"I'm going to sleep out," he said.

"You're surely not serious!" I exclaimed."

"Yes I am," he replied, "and you can't stop me!"

I let my husband eat after he finally got home before I told him of the crisis. We accosted the child together, but in vain. Reason played no part in the situation. We could have tied him in bed, I suppose, but we didn't consider trying. We left the door unlocked when we went to bed, and he sneaked in to the sofa sometime in the night.

Sometimes dark gives light, and by morning I knew. "I've served my last paper for you," I told him when I arose. "The next time you need help, hire it." I had neglected my own responsibilities in trying to help him. He was running from my lack of wisdom, and he was right.

The third time he ran away, he wasn't angry. He just wanted to see if he could get along on his own. "What would you say if I took off on my own sometime?" he had asked.

"Well, it could be a good experience for you," I had replied cautiously. "Why don't you take a hike along the Appalachian Trail?"

And then one day he was gone. It was the day after school was out his junior year in high school. I understood why, and, I wasn't too much worried. He would call us if he got into trouble, but unfortunately he had taken Chuck along. Chuck's mother had said, "Good rid dance of bad rubbish," when he had approached her. Now she was worried about what people would say if anything happened and she hadn't notified the police; and she wasn't sure that Chuck, who was only twelve, could take care of himself.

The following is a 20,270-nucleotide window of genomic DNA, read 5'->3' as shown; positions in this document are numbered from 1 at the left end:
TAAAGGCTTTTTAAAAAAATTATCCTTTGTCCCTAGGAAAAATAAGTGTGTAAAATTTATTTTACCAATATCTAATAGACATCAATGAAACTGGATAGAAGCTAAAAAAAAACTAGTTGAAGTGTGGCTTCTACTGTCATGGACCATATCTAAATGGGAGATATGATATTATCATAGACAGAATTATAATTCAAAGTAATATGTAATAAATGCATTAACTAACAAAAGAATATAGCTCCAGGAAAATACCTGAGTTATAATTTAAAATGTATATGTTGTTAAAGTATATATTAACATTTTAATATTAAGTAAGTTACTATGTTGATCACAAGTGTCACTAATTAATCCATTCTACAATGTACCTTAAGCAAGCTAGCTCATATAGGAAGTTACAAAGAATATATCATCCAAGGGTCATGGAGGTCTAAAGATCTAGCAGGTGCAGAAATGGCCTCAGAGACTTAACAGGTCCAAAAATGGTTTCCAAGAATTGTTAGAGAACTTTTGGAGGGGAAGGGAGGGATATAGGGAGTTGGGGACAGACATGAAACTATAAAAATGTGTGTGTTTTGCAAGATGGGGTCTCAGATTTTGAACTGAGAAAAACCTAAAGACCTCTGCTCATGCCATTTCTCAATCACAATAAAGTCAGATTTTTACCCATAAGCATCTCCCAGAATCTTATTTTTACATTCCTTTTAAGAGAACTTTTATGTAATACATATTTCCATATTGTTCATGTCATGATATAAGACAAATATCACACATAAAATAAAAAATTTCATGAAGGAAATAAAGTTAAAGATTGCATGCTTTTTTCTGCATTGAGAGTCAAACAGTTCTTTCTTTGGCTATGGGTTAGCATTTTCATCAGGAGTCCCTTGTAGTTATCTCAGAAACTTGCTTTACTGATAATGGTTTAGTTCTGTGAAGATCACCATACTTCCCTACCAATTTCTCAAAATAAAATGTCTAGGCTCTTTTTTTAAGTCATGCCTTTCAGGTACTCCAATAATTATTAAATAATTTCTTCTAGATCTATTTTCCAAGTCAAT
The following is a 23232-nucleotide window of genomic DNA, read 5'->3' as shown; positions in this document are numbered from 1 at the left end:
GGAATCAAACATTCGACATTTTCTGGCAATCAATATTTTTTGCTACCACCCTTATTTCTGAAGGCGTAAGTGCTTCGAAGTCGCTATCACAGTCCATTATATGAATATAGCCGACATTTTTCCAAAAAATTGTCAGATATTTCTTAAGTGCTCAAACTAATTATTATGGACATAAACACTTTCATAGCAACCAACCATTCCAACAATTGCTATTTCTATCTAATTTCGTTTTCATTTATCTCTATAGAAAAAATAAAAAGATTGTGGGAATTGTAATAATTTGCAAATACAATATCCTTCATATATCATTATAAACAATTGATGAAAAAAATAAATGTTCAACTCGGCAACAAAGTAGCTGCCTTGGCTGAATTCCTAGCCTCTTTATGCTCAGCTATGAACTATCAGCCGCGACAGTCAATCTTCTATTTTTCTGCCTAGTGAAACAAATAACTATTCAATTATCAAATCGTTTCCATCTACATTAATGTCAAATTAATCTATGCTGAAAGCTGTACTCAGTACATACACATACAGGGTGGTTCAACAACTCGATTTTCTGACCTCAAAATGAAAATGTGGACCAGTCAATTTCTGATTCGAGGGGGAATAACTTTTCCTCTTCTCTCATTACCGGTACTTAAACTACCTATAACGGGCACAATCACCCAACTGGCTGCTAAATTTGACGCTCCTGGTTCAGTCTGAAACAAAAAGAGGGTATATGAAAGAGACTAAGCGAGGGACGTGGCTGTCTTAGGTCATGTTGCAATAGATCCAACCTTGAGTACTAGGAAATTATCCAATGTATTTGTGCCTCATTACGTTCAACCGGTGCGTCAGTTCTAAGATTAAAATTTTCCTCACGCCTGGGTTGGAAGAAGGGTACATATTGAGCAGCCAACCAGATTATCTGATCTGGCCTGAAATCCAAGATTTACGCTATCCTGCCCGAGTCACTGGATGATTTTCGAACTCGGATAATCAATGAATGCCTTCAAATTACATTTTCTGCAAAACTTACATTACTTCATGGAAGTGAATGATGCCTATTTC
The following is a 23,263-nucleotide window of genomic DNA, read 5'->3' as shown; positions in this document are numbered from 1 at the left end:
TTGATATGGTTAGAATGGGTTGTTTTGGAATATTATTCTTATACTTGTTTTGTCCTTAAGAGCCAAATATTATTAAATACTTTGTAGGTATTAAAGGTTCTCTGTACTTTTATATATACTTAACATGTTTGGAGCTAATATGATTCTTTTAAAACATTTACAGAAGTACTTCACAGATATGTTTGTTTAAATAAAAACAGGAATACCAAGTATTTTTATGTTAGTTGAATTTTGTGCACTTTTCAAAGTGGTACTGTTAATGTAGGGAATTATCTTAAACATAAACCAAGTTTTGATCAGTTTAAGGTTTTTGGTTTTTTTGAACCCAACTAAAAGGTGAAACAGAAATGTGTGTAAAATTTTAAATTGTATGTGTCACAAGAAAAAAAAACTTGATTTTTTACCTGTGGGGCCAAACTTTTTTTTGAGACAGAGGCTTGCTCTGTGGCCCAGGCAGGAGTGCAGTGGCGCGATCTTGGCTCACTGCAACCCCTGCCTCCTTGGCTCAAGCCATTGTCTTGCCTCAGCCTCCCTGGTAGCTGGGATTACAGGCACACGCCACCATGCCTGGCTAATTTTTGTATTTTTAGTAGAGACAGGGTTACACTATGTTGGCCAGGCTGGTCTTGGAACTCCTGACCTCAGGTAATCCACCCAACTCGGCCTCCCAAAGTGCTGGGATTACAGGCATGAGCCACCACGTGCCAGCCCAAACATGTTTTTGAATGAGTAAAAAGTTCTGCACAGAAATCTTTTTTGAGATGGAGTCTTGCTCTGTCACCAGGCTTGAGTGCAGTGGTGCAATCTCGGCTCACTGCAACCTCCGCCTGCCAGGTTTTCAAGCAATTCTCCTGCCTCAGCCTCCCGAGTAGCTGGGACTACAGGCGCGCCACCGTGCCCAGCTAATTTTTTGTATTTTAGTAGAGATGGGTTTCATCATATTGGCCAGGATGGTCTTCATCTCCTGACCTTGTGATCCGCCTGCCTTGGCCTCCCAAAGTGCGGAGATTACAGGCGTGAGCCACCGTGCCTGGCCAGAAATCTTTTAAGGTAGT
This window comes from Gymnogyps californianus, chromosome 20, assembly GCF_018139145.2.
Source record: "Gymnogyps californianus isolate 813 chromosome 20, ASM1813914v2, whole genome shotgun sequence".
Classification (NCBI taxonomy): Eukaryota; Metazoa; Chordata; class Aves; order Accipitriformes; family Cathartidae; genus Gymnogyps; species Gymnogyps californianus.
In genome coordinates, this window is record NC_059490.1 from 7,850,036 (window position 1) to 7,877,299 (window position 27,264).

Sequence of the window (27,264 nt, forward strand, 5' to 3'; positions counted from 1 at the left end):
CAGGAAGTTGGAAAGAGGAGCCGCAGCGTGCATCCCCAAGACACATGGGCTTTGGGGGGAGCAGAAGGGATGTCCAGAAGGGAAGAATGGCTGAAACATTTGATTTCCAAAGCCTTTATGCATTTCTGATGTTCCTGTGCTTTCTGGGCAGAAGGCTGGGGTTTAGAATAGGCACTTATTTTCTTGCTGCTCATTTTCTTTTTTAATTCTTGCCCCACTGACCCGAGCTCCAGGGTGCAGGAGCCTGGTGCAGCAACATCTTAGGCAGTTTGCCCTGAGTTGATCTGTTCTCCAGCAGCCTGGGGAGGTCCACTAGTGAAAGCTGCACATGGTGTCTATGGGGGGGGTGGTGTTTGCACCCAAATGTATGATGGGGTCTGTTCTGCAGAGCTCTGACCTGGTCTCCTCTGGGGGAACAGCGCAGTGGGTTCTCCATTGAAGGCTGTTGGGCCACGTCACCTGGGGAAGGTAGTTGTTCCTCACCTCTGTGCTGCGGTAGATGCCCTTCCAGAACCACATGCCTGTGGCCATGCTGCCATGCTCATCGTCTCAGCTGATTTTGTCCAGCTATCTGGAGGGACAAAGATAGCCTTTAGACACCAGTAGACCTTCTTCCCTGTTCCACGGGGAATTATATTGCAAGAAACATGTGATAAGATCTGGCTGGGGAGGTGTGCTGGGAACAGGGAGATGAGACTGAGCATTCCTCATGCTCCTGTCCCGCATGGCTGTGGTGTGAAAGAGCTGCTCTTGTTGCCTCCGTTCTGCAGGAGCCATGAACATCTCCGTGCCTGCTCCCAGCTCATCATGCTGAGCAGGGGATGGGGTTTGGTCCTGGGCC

"They won't book your son if you don't call them," she assured me, "but I just feel like I have to report Chuck." So she did, and I worried about that quite a bit. A police record is a hard price to pay for a spirit of adventure.

I needn't have worried. The police never saw them. The boys came back in a week or so, quite proud of themselves. They had hitch-hiked to the ocean with a drunken driver. The season was cold, and they hadn't even taken a jacket along so they built a fire on the beach and got the sand warm. Then they buried themselves in the warm sand to sleep. They spent their meager funds for canned beans because they were so cheap and filling. Rides were hard to get coming back, and they had to hike much of the time, but they made it back on their own, one big giant step closer to manhood.

The last time he ran away I sent him. He threw something at me in anger. I dodged, but I told him to get out until he could treat me with respect. It was winter, and he was wiser by now. He took his jungle hammock and pitched it in the forest near our home. I don't know how he ate, but he slipped in every morning after we had left and cleaned up for school. After a week of this, he came home and went out and got a job. He was growing up, and the apron strings were tied in a hard knot neither of us could break gracefully.

None of these escapades were precipitated by a desire for escape from problems. They were more a statement of self, a need to express by action what words could not impart. The bonds of love which were between us, I suppose, are the tightest bonds of all. The harder we pulled, the tighter they grew. It took fire to melt them.